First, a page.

Campbell's Soup has a new plan: More salt

Mechele R. Dillard's picture

In a time when Americans should be eating less salt, Campbell's decides to increase sodium content in its Select Harvest soup line in an attempt to up the company's bottom line.

At a recent investor meeting, Campbell Soup Co.’s incoming president and chief executive officer, Denise Morrison, announced that salt will be added back into its line of 31 Select Harvest soups. The line had previously been lauded for its healthy direction in lowering sodium, but Campbell’s is now going to attempt to boost the taste of the soups by adding more salt and, if all goes according to plan, boost sales, as well.

The Select Harvest soups contained approximately 700 to 800 milligrams of sodium per serving initially, reported Reuters. Salt levels were then lowered to 480 mg. in 2006. The decrease of sodium in the soups was also a move led by Morrison, who was then the president of Campbell’s USA. At the time, Morrison told the Associated Press, “We look at it as the enabler to talk about the other health benefits of soup.”

Now, Campbell’s, again led by Morrison, plans to increase the sodium level of Select Harvest soups to approximately 650 mg. per serving. The company’s line of Healthy Request soups, however, will not see an increase in salt.

Advocates of a healthy lifestyle were not pleased with the decision by Campbell’s.

“If Campbell has reason to believe consumers don’t like the taste of their products, why resort to salt?” Michael F. Jacobson, executive director of the Center for Science in the Public Interest, asked. “Why not improve their soups with more and better-quality vegetables and chicken, or with herbs and spices? I suppose that’s a question that answers itself, and the answer is money. Campbell enjoys a huge profit margin selling what are often basically overpriced disease-promoting cans of salt and water.”

The move comes at a time when it couldn’t be more clear that Americans are eating too much salt, which has been widely linked to an increase of high blood pressure, strokes and heart attacks. The United States Department of Agriculture clearly states in its Jan. 2011 release of "Dietary Guidelines for Americans" that people should “compare sodium in foods like soup, bread and frozen meals—and choose the foods with the lower numbers.” And, the U.S. Food and Drug Administration recommends that people consume no more than 2,300 mg. of sodium per day—an amount many will be surprised to learn is approximately one teaspoon of table salt per day.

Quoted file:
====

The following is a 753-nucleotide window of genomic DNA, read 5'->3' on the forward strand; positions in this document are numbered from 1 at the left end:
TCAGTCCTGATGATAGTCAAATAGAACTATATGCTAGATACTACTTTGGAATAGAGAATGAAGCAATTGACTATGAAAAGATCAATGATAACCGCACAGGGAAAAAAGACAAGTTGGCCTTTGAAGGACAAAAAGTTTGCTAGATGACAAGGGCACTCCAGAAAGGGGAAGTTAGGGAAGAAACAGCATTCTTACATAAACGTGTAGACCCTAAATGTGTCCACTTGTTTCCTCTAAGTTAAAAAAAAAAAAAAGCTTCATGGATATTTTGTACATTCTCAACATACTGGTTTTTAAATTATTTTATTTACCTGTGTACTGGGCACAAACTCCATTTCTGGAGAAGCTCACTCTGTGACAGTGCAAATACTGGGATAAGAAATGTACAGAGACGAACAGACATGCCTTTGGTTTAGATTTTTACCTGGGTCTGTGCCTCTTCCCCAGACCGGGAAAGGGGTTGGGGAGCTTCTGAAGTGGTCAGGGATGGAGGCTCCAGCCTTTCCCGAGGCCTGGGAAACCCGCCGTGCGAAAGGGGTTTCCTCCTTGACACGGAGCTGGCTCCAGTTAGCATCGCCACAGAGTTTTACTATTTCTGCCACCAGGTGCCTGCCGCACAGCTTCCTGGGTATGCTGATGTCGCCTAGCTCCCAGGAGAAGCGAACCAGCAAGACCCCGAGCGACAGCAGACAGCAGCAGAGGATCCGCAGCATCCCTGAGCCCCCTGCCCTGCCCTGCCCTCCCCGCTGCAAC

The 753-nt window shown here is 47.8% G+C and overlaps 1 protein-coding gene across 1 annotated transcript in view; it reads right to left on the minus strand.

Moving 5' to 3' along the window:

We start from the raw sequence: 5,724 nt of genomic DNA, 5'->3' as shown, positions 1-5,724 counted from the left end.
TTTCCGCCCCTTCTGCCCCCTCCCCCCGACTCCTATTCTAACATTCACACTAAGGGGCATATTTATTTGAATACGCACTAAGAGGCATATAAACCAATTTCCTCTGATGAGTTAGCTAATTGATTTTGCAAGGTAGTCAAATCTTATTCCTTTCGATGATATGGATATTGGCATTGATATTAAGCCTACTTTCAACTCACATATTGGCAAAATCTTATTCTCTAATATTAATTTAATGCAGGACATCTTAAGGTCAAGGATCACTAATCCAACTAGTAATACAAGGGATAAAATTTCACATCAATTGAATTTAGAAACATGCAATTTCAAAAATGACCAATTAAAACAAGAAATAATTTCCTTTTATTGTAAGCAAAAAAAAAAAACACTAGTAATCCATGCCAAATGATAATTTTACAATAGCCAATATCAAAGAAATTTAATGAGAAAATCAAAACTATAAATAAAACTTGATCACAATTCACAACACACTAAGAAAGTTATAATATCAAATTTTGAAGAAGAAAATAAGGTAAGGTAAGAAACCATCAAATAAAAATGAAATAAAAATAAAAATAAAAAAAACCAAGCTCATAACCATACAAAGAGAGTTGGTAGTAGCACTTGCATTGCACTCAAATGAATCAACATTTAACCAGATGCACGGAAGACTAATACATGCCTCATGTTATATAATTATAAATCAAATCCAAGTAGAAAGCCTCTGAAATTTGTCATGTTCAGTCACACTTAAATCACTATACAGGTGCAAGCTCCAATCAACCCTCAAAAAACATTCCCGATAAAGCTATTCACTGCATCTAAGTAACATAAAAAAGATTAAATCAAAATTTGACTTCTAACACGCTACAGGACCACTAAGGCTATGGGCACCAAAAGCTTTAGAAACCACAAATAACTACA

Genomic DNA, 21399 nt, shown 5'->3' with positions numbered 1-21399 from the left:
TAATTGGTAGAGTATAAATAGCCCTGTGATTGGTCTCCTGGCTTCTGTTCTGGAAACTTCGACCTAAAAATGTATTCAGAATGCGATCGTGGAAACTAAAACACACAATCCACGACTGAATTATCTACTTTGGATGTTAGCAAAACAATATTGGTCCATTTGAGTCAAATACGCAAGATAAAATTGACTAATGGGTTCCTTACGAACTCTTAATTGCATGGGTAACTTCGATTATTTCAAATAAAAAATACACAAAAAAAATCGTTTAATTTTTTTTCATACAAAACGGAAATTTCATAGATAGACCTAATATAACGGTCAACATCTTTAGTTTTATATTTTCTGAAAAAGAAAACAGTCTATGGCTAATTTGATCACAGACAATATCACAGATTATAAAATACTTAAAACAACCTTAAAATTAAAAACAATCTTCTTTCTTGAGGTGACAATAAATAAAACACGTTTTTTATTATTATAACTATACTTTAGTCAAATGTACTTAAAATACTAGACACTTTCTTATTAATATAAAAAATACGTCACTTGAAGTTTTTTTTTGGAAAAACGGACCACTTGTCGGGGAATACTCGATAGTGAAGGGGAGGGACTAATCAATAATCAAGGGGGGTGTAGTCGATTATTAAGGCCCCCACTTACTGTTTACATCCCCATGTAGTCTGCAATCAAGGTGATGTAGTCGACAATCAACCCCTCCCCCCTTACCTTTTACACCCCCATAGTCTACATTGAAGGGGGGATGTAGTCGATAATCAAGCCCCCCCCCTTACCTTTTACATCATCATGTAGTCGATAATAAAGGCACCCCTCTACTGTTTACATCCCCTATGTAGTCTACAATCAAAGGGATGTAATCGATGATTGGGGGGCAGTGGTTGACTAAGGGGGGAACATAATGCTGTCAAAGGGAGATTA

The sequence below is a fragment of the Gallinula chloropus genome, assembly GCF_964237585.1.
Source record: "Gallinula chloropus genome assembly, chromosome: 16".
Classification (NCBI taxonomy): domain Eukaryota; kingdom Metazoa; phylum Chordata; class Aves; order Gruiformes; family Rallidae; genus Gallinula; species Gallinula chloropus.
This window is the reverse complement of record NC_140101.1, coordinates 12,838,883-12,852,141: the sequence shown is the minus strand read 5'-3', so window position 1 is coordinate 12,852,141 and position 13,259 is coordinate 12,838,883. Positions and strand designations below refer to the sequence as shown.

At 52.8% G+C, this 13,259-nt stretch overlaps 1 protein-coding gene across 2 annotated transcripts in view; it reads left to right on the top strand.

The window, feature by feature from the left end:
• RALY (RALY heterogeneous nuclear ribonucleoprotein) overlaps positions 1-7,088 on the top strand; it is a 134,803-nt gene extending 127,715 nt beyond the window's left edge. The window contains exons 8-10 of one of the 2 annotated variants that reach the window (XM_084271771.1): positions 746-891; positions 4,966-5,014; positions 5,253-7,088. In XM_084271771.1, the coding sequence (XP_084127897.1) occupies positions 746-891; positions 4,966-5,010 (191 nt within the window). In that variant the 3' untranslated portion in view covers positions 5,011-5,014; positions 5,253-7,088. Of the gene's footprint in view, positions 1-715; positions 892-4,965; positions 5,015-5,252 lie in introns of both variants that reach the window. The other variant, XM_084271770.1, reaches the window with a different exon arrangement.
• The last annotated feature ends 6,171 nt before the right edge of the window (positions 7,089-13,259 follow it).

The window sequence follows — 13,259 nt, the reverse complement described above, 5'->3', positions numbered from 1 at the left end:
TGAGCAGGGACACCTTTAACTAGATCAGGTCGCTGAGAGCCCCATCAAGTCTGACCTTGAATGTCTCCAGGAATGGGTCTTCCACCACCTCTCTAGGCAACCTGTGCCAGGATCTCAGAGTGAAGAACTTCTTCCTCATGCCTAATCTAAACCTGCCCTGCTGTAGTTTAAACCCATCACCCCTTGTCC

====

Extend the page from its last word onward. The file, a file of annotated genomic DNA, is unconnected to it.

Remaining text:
However, after the company’s announcement, its stock price rose 1.3 percent, the LA Times reported. Campbell’s soup sales have not only been weak, but the company has faces a lawsuit regarding the lower-sodium labeling of its soups, which some have said is misleading for consumers. But, the company believes its new direction will pay off in the long run.

"Implementing our new strategic direction will require substantial investment to fund our new innovation process, accelerate innovation across our portfolio and reinvigorate consumer-focused marketing to expand the equities of important brands," said Morrison. "Thus, fiscal 2012 will be a year of transition and investment, in which we will build the foundation for a sustainable, profitable growth trajectory in fiscal 2013 and beyond."

Image: Wikimedia Commons

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